Octavo (145 x 120 mm.), contemporary half red calf, with paper boards, spine with blind ruled bands, gilt year and title. Engraved title, (2), v, (3), 86, (70), (28) pp., with 50 maps, comprising folding general map of England and Wales opposite the title, Index general map opposite ‘Reference to the Maps’ numbered 0, maps numbered to 47 including 40 counties, 3 of Yorkshire Ridings, Lake District, South Scotland, North and South Wales and the Isle of Thanet unnumbered but ’48’ in the list of contents. Folding general browned and with some old repair, large folding map of Derbyshire often missing here with a tear, all maps in fine early wash colour, otherwise in good condition.
A fine road book featuring a complete set of English county maps by Charles Cooke (1750-1816). The plates are similar to those in Wallis’s ‘New Pocket Edition’ of c.1812. He was a bookseller who succeeded his father in Paternoster Row around 1789. The maps were originally published in ‘Cooke’s Modern British Traveller’ of 1802-10 with text written by George Alexander Cooke. They were not related. It was issued in 25 volumes. Following Charles Cooke’s death in 1816 the plates were published by Sherwood, Neely and Jones in ‘Topography of Great Britain or British Traveller’s Directory’ in 1817. The text was updated and published ‘by Assignment from the Executors of the late C Cooke’.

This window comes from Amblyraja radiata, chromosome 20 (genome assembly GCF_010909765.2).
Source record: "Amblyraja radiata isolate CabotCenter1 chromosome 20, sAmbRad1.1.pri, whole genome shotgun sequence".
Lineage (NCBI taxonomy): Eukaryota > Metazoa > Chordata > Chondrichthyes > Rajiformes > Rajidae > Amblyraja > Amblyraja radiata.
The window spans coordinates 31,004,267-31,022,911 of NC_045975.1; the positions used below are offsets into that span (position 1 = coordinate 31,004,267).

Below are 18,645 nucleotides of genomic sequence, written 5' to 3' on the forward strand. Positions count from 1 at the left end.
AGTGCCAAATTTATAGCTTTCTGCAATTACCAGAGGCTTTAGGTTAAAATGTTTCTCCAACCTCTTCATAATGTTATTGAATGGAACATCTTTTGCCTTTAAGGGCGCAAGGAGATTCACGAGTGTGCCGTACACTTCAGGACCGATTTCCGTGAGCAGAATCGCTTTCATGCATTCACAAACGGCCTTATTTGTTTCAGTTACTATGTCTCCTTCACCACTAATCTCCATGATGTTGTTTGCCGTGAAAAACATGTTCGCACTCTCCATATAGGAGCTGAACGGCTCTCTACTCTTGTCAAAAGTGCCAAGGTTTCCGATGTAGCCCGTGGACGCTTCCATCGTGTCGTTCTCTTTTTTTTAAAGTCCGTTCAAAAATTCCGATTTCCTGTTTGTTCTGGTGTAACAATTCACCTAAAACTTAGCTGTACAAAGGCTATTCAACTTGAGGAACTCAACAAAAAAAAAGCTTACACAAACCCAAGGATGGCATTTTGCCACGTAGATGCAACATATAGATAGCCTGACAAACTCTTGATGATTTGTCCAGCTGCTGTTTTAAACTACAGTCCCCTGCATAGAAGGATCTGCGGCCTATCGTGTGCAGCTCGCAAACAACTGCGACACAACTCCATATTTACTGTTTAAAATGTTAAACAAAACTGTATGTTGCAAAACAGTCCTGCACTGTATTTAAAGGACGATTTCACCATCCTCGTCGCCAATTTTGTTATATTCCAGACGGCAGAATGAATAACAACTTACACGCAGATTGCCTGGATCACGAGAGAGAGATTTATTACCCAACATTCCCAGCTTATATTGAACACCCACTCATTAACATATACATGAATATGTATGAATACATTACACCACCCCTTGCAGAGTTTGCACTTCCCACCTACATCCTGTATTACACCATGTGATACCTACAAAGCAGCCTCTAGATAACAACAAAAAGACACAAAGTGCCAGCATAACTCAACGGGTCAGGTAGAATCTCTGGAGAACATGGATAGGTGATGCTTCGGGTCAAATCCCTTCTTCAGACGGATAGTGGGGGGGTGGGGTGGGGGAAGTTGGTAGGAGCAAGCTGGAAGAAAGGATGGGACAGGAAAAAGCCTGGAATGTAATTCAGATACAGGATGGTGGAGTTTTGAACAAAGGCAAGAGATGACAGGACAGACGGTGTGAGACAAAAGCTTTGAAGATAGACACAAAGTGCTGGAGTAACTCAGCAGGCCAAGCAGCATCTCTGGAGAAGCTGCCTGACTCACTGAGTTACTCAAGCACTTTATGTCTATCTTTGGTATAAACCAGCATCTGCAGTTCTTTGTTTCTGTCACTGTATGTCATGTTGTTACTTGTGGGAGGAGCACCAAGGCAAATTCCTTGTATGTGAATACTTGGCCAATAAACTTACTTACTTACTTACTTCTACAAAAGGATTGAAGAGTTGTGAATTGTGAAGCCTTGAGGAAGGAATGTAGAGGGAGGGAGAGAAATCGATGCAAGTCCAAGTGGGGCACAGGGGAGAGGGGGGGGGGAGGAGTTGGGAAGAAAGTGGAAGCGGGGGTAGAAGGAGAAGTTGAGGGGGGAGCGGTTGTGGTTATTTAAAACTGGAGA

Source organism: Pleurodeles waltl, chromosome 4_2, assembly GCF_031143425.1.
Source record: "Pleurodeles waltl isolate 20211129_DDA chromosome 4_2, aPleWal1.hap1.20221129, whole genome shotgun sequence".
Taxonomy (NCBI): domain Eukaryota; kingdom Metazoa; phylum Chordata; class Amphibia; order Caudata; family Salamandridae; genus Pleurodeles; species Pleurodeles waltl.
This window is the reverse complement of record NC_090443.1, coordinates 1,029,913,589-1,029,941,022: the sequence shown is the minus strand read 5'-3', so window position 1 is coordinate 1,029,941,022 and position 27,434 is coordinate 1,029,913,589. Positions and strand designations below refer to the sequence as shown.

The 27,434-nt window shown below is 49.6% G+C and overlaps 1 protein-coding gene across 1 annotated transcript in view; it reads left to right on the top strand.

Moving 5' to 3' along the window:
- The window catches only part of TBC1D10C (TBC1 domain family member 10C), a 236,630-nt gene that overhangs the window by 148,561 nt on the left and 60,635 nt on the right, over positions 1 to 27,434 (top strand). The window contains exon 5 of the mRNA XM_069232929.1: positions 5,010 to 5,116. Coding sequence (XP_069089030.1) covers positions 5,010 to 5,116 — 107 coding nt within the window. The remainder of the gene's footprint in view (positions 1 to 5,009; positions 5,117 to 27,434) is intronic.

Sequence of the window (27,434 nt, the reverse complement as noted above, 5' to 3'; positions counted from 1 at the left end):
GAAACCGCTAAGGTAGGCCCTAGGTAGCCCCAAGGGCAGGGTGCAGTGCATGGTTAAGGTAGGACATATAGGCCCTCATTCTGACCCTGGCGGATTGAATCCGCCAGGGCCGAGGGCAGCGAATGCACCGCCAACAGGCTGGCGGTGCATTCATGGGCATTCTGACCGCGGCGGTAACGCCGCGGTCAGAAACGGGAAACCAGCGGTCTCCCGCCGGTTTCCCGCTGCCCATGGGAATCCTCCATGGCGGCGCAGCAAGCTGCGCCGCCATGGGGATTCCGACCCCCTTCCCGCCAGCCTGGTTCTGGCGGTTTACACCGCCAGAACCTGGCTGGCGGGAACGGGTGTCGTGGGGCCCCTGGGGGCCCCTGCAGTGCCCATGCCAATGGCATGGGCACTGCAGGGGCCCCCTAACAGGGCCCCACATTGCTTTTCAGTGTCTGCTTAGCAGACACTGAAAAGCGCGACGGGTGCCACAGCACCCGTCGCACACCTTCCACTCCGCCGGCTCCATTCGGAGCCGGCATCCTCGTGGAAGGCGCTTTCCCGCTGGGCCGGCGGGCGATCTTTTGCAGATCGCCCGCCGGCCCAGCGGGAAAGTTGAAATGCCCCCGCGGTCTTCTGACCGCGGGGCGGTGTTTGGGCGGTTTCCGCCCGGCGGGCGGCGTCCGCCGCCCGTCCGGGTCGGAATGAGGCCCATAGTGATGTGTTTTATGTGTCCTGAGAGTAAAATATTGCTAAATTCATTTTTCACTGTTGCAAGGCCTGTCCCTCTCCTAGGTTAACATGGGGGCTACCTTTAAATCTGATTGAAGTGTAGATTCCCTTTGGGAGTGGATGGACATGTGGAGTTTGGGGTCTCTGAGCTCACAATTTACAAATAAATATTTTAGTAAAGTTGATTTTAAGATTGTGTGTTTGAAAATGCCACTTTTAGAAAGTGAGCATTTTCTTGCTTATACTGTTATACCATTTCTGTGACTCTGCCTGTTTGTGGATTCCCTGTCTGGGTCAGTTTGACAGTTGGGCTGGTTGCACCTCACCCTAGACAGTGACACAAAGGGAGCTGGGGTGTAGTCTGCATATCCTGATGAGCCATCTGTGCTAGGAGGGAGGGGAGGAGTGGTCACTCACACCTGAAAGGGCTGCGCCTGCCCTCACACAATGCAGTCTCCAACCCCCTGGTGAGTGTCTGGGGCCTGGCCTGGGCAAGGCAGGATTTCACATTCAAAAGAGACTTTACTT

George Carrington Gray’s ‘Book of Roads’ was available according to the initial title page ‘Price Seven Shillings Bound; or, With a Series of Maps, Forming a Complete County Atlas, Twelve Shillings Bound’. This also includes a nice little vignette scene of a rider paying at a toll-gate. With extensive details of the roads followed by the county atlas and an Index. The maps are unaltered from earlier issues beyond the addition of a plate number. About the compiler Gray, little is known. The Preface states that he is aware of the ‘two books of established reputation on the subject, those of Paterson and Carey’. He goes on to state that ‘a third book … may also possess advantages, exclusively its own’. There follows an extensive description of these beginning ‘we are enabled to concentrate and bring under the immediate notice of the traveller, at one reference from the General Index, the various lines of route leading to any required point of distance …’ Provenance: private English collection. Carroll (1996) no. 63; Chubb (1927) 392; Fordham (1924) p. 58; Tooley’s Dictionary (1999-2004).